Table 2 displays all meta-analysis outcomes. As you can see, sleep loss significantly reduced performance in all six categories.
Figures 2 and 3 show the impact of sleep loss on strength and strength endurance performance. Strength performance only decreased by 2.85%, on average, whereas strength endurance performance decreased by 9.85%. However, it’s worth noting that the strength endurance effect estimate was derived from just five studies, so it’s a relatively imprecise estimate.
Finally, there was a direct relationship between reductions in performance and time awake – the relationship was statistically significant for sleep restriction studies (p<0.001), and barely non-significant for sleep deprivation studies (p = 0.051). In other words, a night of poor sleep has a larger negative impact on performance in the evening than performance in the morning, and late sleep restriction has a larger negative impact on performance at a given time of day than early sleep restriction (i.e., if a performance test occurs at 3PM, a subject would have been awake for a longer period of time before 3PM following late sleep restriction than early sleep restriction). You can see this relationship in Figure 4.
Overall, this meta-analysis found that acute sleep loss does negatively impact strength performance, but the magnitude of that impact is fairly small. Furthermore, sleep loss seems to have a larger negative impact on strength endurance performance – one night of short sleep will probably have a larger negative impact on your 10RM strength and general volume tolerance than your 1RM strength. Finally, if you need to take one night of reduced sleep, it may be better to opt for early sleep restriction than late sleep restriction, if you’re given the opportunity to choose.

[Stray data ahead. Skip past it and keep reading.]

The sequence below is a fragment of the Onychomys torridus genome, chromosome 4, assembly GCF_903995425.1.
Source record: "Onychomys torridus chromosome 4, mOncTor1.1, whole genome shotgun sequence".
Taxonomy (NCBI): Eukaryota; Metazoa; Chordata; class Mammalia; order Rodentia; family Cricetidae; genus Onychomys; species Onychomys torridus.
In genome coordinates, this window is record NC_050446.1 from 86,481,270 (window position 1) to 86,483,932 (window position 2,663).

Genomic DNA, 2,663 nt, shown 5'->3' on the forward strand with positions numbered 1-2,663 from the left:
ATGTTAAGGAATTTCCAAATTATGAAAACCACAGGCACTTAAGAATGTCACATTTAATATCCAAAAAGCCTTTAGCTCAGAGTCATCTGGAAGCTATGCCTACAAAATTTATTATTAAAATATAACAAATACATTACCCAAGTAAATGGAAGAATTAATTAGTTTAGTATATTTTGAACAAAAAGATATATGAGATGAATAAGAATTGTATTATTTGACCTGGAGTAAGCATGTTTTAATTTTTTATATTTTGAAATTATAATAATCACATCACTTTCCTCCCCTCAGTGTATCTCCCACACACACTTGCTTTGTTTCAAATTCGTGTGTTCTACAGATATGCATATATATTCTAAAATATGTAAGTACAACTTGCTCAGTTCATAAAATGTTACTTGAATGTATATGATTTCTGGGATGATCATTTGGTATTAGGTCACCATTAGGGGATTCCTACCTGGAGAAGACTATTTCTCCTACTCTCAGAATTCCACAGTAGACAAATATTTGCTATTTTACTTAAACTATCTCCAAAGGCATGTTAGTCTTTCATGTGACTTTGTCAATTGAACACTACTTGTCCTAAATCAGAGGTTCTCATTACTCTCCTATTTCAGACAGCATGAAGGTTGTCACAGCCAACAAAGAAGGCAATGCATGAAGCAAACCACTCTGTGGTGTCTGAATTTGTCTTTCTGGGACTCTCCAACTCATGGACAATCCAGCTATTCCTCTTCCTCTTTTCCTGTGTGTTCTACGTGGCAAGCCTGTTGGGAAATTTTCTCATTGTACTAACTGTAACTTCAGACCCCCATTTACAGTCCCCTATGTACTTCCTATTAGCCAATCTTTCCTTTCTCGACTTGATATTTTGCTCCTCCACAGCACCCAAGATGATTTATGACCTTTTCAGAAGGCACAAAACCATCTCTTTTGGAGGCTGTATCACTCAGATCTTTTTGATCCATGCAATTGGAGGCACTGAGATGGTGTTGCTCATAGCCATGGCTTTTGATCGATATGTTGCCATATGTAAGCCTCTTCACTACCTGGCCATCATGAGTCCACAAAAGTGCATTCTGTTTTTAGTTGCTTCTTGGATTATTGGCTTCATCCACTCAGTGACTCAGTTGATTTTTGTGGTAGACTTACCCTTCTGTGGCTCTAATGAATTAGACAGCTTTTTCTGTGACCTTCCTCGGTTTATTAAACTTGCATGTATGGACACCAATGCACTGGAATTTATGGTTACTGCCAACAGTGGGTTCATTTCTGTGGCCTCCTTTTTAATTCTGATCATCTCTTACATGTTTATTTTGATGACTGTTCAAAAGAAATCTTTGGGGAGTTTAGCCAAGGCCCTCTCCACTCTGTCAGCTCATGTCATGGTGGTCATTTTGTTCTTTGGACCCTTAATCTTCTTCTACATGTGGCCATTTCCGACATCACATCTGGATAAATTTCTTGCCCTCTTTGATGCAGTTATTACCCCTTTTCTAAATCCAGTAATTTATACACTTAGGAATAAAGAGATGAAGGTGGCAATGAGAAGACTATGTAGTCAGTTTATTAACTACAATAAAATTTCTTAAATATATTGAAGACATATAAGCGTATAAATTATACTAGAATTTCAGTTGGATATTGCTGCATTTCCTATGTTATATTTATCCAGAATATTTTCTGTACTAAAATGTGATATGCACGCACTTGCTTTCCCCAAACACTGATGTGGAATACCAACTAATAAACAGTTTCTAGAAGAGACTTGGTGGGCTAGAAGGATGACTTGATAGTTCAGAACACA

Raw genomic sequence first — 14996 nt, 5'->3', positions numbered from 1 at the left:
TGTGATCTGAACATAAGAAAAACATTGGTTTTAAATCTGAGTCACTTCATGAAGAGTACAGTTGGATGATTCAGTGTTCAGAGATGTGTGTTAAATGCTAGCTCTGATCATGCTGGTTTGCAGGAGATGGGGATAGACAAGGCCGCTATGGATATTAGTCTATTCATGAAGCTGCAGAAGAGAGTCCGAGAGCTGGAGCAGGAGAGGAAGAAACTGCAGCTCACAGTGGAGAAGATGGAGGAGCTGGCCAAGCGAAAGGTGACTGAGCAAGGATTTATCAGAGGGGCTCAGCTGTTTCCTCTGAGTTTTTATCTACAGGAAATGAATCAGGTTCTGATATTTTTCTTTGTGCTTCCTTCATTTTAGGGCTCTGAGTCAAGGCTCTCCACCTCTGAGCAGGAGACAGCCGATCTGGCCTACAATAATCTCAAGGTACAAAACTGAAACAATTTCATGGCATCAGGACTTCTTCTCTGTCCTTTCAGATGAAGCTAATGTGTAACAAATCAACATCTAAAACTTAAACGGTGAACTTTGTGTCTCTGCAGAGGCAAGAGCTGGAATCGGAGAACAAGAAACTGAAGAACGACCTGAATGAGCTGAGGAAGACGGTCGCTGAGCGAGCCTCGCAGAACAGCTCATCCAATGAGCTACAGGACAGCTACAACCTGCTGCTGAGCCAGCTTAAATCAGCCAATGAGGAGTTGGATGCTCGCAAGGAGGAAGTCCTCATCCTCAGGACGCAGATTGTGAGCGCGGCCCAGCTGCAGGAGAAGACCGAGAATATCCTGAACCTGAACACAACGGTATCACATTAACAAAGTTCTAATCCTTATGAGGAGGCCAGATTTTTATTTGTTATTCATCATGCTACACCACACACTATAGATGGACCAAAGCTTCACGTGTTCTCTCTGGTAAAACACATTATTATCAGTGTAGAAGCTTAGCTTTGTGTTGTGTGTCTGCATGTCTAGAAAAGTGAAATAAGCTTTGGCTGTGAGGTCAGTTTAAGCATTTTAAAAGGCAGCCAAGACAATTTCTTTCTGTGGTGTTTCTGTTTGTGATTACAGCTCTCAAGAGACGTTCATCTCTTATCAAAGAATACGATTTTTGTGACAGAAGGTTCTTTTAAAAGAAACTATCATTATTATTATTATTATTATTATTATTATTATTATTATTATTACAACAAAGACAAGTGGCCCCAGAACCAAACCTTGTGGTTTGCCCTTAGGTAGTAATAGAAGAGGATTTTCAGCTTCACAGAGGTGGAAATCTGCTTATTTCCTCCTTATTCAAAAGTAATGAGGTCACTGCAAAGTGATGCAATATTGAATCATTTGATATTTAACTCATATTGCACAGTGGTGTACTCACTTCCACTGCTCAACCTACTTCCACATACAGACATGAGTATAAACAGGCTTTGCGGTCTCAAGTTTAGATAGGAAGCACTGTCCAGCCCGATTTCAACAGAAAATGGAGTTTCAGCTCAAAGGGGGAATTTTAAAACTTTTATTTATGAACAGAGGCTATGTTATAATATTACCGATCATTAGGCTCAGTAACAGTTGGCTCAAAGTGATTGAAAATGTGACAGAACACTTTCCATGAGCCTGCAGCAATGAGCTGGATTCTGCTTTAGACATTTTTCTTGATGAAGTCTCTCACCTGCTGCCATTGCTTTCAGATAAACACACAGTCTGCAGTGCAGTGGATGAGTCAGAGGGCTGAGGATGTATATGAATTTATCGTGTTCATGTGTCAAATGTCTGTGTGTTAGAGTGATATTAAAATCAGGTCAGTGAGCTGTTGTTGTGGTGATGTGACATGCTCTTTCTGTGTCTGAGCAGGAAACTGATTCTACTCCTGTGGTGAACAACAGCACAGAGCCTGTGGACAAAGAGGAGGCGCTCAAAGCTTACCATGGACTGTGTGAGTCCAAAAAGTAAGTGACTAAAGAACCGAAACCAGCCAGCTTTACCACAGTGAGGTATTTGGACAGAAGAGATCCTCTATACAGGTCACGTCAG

While the results of the present meta-analysis are straightforward, there are a few more factors to consider. First, it’s likely that the negative impact of sleep loss on strength performance increases following multiple nights of sleep loss. In other words, sleeping 5 hours one night may only reduce strength performance by ~3%, but sleeping 5 hours per night for a week straight is likely to reduce strength performance to a considerably greater extent (2). Second, we shouldn’t necessarily assume that a small effect on acute performance implies that consistent poor sleep will only have a small impact on hypertrophy and strength gains over time. There aren’t studies directly assessing the effect of consistent sleep long on muscle growth and strength gains, but I’ve consistently observed in my coaching practice that lifters make noticeably worse gains during prolonged periods of poor sleep. Finally, it’s likely that the negative impact of sleep loss on strength performance is affected by the degree of motor skill required for the exercise in question – one night of poor sleep may have a minimal effect on your biceps curl 1RM, but it may have a considerably larger impact on your squat 1RM, and an even larger impact on your snatch 1RM.
Note: This article was published in partnership with MASS Research Review. Full versions of Research Spotlight breakdowns are originally published in MASS Research Review. Subscribe to MASS to get a monthly publication with breakdowns of recent exercise and nutrition studies.
- Craven J, McCartney D, Desbrow B, Sabapathy S, Bellinger P, Roberts L, Irwin C. Effects of Acute Sleep Loss on Physical Performance: A Systematic and Meta-Analytical Review. Sports Med. 2022 Jun 16. doi: 10.1007/s40279-022-01706-y. Epub ahead of print. PMID: 35708888.
- Knowles OE, Drinkwater EJ, Urwin CS, Lamon S, Aisbett B. Inadequate sleep and muscle strength: Implications for resistance training. J Sci Med Sport. 2018 Sep;21(9):959-968. doi: 10.1016/j.jsams.2018.01.012. Epub 2018 Feb 2. PMID: 29422383.